How to Degree a Cam: Degreeing Techniques
- When it comes to degreeing the camshaft, in essence what we're doing is measuring the valve events and then comparing them to the recommendations from the cam manufacturer.
We may then need to move or adjust the cam timing in order to align the measured valve events with the recommended valve events.
As with many aspects of engine building, there's more than one method of degreeing the camshaft and they aren't all created equal.
So we're going to discuss the options here.
One of the most common methods is the camshaft centreline method where we find a point either side of peak lift where the valve lift is equal.
This for example might be a point where the lift is 50 thou less than peak valve lift.
With this method, we're assuming that if we're looking at the same lift point on either side of peak lift, then the centreline of the cam should be exactly in the middle.
The problem with this method is that it assumes that the cam lobe is symmetrical which is seldom the case wtih modern cam profiles.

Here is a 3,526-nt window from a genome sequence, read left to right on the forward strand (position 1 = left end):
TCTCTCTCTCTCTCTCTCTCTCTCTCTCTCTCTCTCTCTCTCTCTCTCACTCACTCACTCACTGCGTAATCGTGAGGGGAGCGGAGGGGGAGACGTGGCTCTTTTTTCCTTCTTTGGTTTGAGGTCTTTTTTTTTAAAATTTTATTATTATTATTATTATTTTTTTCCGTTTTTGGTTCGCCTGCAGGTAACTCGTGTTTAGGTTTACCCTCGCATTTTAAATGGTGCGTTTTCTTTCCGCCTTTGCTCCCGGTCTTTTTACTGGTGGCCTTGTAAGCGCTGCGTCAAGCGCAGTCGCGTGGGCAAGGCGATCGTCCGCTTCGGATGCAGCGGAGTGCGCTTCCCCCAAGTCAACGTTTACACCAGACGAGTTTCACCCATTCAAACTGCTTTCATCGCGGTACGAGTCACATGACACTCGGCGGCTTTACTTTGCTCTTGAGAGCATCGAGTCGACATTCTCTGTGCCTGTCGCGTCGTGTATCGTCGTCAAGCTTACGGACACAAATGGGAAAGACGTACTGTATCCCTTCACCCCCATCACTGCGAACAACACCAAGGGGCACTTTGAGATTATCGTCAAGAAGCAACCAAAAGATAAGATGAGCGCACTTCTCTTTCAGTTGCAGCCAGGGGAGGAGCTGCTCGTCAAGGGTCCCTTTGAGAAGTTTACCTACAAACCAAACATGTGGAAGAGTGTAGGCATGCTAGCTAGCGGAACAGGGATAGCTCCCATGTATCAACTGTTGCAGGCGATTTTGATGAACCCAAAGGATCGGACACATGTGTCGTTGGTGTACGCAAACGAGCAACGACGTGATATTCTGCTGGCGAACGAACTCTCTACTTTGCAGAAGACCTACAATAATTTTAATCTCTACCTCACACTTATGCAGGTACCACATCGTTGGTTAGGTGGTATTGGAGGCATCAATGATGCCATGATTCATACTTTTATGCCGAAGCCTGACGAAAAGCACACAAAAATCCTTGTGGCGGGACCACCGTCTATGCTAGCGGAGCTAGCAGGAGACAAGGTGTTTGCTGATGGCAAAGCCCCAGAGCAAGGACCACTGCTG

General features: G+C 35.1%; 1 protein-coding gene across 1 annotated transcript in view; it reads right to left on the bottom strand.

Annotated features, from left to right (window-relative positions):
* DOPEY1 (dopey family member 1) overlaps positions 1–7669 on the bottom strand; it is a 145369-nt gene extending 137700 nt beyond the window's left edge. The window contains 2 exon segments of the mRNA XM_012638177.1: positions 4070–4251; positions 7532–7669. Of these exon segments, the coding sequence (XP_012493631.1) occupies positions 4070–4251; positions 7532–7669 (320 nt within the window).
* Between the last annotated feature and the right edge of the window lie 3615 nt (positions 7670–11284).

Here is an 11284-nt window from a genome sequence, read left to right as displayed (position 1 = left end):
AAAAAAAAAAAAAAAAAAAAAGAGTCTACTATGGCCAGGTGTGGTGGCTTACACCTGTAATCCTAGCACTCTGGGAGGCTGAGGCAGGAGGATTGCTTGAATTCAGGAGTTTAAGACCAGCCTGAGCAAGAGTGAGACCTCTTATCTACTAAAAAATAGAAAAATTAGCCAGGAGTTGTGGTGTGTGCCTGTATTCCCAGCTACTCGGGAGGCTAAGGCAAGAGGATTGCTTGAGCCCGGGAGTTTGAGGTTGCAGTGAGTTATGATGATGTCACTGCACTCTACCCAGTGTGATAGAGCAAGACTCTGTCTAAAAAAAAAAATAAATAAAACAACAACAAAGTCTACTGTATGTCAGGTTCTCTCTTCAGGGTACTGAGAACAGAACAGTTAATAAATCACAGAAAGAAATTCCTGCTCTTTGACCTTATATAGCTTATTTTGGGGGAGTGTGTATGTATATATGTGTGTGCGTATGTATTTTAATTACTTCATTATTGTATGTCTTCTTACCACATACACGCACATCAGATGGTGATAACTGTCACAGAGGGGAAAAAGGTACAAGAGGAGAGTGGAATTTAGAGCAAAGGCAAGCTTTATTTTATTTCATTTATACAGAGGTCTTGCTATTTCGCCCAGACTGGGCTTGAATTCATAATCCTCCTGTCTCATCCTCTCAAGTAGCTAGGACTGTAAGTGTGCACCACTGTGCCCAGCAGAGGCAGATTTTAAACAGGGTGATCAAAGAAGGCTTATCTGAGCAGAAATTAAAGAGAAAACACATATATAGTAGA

This can introduce an error in the actual cam timing that may be anywhere from one to two degrees through to five degrees or more, depending on the specific cam profile and that point that we've used for our measurement.
Another technique that's often used due to the fact it can be done very quickly, is to check the lift at top dead centre and adjust the cam timing until the value matches the manufacturer's cam card.
The problem with this technique is that we're only making one single measurement and this allows a lot of room for error.
For this reason, the technique that we prefer and the one that will be taught in this course is the technique of measuring the valve opening and closing events, typically either at 50 thou or on millimetre lift, depending on the cam manufacturer.
This offers the best accuracy and we have the ability to confirm our results at two points on the cam lobe.